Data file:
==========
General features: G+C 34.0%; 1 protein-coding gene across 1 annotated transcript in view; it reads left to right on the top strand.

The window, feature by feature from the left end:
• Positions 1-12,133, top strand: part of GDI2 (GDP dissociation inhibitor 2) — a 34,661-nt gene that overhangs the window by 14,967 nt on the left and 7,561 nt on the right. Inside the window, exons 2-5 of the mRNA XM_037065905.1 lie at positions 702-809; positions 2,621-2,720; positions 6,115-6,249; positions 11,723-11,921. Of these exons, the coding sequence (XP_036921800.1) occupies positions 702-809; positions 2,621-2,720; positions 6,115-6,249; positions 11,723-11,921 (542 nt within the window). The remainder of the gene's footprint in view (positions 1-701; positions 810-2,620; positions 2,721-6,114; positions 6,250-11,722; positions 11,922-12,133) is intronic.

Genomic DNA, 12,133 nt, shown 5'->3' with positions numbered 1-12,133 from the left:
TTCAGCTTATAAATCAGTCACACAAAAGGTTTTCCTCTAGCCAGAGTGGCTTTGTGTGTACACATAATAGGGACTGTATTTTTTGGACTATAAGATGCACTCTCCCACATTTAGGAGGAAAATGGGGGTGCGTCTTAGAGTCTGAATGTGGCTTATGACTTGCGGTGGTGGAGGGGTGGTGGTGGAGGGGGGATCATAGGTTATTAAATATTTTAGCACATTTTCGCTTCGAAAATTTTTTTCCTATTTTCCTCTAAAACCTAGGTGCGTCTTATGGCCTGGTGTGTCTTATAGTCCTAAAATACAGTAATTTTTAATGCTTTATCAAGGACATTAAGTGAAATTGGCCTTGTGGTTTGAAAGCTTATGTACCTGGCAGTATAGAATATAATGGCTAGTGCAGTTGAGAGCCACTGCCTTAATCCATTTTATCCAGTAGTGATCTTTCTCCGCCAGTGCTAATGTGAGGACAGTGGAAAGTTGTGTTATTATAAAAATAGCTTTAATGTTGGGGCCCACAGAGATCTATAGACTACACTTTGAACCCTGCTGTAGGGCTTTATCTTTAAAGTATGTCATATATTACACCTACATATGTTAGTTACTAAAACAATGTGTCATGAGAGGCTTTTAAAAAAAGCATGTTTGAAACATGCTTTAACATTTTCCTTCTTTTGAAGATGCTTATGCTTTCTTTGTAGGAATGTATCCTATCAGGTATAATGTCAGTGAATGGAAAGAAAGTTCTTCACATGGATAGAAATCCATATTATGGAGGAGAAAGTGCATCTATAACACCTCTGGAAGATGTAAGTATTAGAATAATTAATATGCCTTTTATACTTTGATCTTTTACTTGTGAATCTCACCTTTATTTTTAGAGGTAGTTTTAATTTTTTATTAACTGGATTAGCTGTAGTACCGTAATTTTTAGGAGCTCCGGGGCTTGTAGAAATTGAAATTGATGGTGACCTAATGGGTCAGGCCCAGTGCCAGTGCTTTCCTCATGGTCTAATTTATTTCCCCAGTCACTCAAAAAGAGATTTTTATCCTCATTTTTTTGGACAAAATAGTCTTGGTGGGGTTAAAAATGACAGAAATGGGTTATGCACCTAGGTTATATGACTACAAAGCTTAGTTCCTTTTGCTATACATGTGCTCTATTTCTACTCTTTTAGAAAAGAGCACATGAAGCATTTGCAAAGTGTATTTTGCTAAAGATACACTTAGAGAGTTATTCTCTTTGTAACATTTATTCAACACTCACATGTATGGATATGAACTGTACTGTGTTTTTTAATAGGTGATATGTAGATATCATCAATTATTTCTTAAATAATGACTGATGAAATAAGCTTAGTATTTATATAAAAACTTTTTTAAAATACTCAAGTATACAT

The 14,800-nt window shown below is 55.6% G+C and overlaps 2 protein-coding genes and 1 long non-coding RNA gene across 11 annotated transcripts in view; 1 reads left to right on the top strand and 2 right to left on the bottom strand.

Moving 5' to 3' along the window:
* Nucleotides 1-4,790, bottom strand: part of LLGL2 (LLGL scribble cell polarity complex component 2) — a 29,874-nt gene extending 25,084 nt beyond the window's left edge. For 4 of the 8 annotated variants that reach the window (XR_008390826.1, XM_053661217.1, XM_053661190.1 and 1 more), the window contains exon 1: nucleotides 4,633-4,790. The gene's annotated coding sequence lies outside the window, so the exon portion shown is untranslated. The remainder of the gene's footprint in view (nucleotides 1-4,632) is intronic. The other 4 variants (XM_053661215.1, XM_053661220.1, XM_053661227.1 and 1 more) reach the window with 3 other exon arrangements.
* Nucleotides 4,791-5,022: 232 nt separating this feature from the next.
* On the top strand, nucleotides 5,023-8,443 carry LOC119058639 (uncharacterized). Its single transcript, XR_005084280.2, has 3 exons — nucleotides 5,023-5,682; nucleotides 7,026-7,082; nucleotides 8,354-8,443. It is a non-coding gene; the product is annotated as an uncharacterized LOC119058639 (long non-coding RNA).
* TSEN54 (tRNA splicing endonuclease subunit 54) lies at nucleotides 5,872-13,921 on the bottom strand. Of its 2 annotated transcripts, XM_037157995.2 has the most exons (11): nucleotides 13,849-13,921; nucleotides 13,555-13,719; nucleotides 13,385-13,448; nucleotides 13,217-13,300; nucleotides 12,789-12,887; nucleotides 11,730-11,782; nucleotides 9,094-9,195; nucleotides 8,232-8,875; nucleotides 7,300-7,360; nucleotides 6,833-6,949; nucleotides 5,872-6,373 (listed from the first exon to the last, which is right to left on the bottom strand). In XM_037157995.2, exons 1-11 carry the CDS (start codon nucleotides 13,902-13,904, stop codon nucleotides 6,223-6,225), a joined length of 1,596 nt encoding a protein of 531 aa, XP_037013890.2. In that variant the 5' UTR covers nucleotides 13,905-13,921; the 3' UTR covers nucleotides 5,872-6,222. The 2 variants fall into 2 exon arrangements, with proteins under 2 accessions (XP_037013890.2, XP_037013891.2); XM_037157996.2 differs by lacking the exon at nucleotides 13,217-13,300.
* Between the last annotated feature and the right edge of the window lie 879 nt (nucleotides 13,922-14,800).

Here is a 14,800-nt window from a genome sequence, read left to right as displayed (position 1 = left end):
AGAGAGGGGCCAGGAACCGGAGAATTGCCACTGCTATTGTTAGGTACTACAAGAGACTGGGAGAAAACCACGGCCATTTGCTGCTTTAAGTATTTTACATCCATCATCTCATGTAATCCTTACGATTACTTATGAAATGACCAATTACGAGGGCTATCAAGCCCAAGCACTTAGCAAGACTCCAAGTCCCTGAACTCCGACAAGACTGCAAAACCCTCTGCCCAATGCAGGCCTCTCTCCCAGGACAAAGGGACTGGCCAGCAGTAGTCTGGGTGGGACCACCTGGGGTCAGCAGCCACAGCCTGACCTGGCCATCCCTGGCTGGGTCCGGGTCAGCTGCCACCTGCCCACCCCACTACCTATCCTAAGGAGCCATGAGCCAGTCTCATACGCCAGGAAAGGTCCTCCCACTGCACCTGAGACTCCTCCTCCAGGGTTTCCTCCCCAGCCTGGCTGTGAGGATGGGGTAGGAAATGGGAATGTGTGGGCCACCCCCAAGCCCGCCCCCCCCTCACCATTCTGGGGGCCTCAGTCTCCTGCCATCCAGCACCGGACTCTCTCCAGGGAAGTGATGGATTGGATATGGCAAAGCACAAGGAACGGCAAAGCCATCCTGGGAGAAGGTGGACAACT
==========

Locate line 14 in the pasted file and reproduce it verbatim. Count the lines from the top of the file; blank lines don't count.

AGAGAGGGGCCAGGAACCGGAGAATTGCCACTGCTATTGTTAGGTACTACAAGAGACTGGGAGAAAACCACGGCCATTTGCTGCTTTAAGTATTTTACATCCATCATCTCATGTAATCCTTACGATTACTTATGAAATGACCAATTACGAGGGCTATCAAGCCCAAGCACTTAGCAAGACTCCAAGTCCCTGAACTCCGACAAGACTGCAAAACCCTCTGCCCAATGCAGGCCTCTCTCCCAGGACAAAGGGACTGGCCAGCAGTAGTCTGGGTGGGACCACCTGGGGTCAGCAGCCACAGCCTGACCTGGCCATCCCTGGCTGGGTCCGGGTCAGCTGCCACCTGCCCACCCCACTACCTATCCTAAGGAGCCATGAGCCAGTCTCATACGCCAGGAAAGGTCCTCCCACTGCACCTGAGACTCCTCCTCCAGGGTTTCCTCCCCAGCCTGGCTGTGAGGATGGGGTAGGAAATGGGAATGTGTGGGCCACCCCCAAGCCCGCCCCCCCCTCACCATTCTGGGGGCCTCAGTCTCCTGCCATCCAGCACCGGACTCTCTCCAGGGAAGTGATGGATTGGATATGGCAAAGCACAAGGAACGGCAAAGCCATCCTGGGAGAAGGTGGACAACT